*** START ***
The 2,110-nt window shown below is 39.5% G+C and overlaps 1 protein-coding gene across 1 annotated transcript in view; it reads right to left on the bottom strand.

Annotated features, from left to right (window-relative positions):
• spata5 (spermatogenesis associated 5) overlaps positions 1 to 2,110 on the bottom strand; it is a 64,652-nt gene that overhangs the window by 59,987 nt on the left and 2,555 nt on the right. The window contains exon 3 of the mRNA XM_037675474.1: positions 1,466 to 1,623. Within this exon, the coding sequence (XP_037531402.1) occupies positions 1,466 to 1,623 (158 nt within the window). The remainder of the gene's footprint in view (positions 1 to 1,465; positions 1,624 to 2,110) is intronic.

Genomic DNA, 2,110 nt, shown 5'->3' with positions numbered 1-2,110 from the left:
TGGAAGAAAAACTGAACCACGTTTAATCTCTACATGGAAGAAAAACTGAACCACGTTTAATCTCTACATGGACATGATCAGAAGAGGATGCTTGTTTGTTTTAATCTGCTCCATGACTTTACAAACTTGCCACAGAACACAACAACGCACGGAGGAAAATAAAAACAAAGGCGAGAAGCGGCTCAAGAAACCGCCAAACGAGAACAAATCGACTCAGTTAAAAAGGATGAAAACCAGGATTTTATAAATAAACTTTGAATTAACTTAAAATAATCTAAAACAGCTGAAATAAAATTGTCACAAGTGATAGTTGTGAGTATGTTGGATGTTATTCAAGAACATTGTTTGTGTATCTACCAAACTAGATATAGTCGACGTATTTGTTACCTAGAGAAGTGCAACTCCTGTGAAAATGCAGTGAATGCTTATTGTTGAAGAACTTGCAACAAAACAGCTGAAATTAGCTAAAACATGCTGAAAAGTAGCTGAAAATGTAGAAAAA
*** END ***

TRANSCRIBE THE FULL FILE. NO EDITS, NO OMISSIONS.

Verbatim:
The 2,110-nt window shown below is 39.5% G+C and overlaps 1 protein-coding gene across 1 annotated transcript in view; it reads right to left on the bottom strand.

Annotated features, from left to right (window-relative positions):
• spata5 (spermatogenesis associated 5) overlaps positions 1 to 2,110 on the bottom strand; it is a 64,652-nt gene that overhangs the window by 59,987 nt on the left and 2,555 nt on the right. The window contains exon 3 of the mRNA XM_037675474.1: positions 1,466 to 1,623. Within this exon, the coding sequence (XP_037531402.1) occupies positions 1,466 to 1,623 (158 nt within the window). The remainder of the gene's footprint in view (positions 1 to 1,465; positions 1,624 to 2,110) is intronic.

Genomic DNA, 2,110 nt, shown 5'->3' with positions numbered 1-2,110 from the left:
TGGAAGAAAAACTGAACCACGTTTAATCTCTACATGGAAGAAAAACTGAACCACGTTTAATCTCTACATGGACATGATCAGAAGAGGATGCTTGTTTGTTTTAATCTGCTCCATGACTTTACAAACTTGCCACAGAACACAACAACGCACGGAGGAAAATAAAAACAAAGGCGAGAAGCGGCTCAAGAAACCGCCAAACGAGAACAAATCGACTCAGTTAAAAAGGATGAAAACCAGGATTTTATAAATAAACTTTGAATTAACTTAAAATAATCTAAAACAGCTGAAATAAAATTGTCACAAGTGATAGTTGTGAGTATGTTGGATGTTATTCAAGAACATTGTTTGTGTATCTACCAAACTAGATATAGTCGACGTATTTGTTACCTAGAGAAGTGCAACTCCTGTGAAAATGCAGTGAATGCTTATTGTTGAAGAACTTGCAACAAAACAGCTGAAATTAGCTAAAACATGCTGAAAAGTAGCTGAAAATGTAGAAAAA